Wanderlust: A Bike Tour of Reproductive Justice

Nora Dye

A young reproductive justice advocate hops on her bike and travels across the U.S. to uncover what sexual politics looks like across America. Want to join her?

In April of 2007, I set off from Princeton, New Jersey on what would become a fifteen week, 4,600 mile bicycle trip across the United States. The trip began as an idea that was hatched, as so many good ideas are, sitting around a kitchen table with friends, wondering about the world.

I'd been working in the field of reproductive health and rights as an educator and organizer for five years, and I'd gotten to know the challenges and opportunities that were facing advocates in California. I'd experienced first hand some of the political divisions that have split our movement – from the generational divide to the lack of representation from people truly impacted by restrictions on access to health care within the volunteers I worked with.

I'd also been inspired and awed by the ability of activists from across the political spectrum to come together in the face of anti-choice attacks, and I will never forget sitting at a table with activists from Radical Women, the League of Women Voters, and many other organizations to plan a counter-demonstration against the anti-choice "Walk for Life".

But more than anything, I was curious about the rest of the country. How were the politics of sexual freedom playing out in Massachusetts? What about Indiana and Wyoming?

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I knew that there were people working to create the political, social, and economic conditions that would enable women to make healthy decisions about their bodies and their lives, and I wanted to know who they were and what they were working on. How did they characterize the work they did? How connected did they feel to the larger movement?

So last April, I set off by myself, on my bicycle, to discover the answers to those questions. In Ithaca, I learned that when Planned Parenthood sex educators ask their students what they think the educators want to teach them, the students overwhelmingly, universally answer, "don't have sex."

I learned that most of the reproductive health care providers I visited were incredibly dedicated, overworked, and underpaid. I also learned that health care providers rarely, if ever, talk about sexual pleasure with clients. There are very few programs in medical schools that train providers to talk about sex in a positive way, and not really time during client visits to do so even when the providers want to and feel comfortable doing so. Providers are also fighting against a broken health care system that doesn't value the time providers spend with patients, and defines health as the "absence of disease".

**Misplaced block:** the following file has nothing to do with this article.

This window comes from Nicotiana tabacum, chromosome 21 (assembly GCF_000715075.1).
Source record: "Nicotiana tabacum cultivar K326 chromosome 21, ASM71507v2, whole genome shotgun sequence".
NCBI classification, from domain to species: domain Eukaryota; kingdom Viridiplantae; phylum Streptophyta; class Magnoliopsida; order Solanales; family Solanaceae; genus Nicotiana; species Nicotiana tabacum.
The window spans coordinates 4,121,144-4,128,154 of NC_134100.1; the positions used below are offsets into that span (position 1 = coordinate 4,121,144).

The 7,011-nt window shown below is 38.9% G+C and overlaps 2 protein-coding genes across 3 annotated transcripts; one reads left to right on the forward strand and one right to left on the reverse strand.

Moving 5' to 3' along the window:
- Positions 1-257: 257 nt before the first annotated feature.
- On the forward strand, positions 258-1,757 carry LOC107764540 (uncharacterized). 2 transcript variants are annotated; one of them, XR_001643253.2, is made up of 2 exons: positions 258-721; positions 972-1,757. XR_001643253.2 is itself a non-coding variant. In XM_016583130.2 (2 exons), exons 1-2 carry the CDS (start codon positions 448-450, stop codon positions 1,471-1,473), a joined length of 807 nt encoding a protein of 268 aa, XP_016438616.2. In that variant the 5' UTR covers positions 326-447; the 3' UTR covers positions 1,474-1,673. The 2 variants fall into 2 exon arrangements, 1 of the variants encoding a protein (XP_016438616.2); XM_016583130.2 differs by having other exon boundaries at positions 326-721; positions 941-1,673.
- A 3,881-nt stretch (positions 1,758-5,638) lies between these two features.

I learned that many teen peer health educators don't identify as activists, even though they're doing incredibly powerful work to help their peers advocate for themselves in their relationships.

I learned that many of the people who run and work in sex-positive sex stores (like Toys in Babeland and Good Vibrations) used to work in reproductive health, but were frustrated by the lack of space and time to talk about sexual pleasure with clients. I also learned that many of them didn't identify as activists either, or see their work as political, even though laws restricting the possession of vibrators are still on the books in Mississippi, Alabama, and Virginia.

I learned that it is possible to combine sex education, conversations about pleasure, AND medical knowledge, and that places like A Woman's Touch in Wisconsin are creating new paradigms for promoting sexual health and sexual pleasure.

And more than anything, I learned that all of our struggles are interconnected. You can't talk about reproductive health without talking about education, and the kinds of jobs people have, and the opportunities afforded them, and the circumstances in which they're making decisions. Over and over again, I was struck by how radically different people's world views can be, depending on what part of the country they're in. If there's one thing I learned about America, it was that it was much, much bigger and more diverse than I ever imagined.

Last summer was such an amazing experience that this year, I'm doing it again, and this time you're invited! Applications are now available for Wanderlust 2008, a reproductive justice bike tour from New Orleans to New York City. This year, I chose to focus specifically on reproductive justice because I believe that the reproductive justice framework enables us to have conversations about how access to reproductive health care is connected to not just comprehensive sex education but environmental health, preventing violence, living wages, the prison industrial complex, welfare policy, and more.

I invite you to join me on the tour – as a participant, as a host, as a member of a community organization in the places we pass through, and as a supporter. For more information about the trip and ways to get involved, please visit PEP's website.

The application deadline for participants is April 1st, so apply today!

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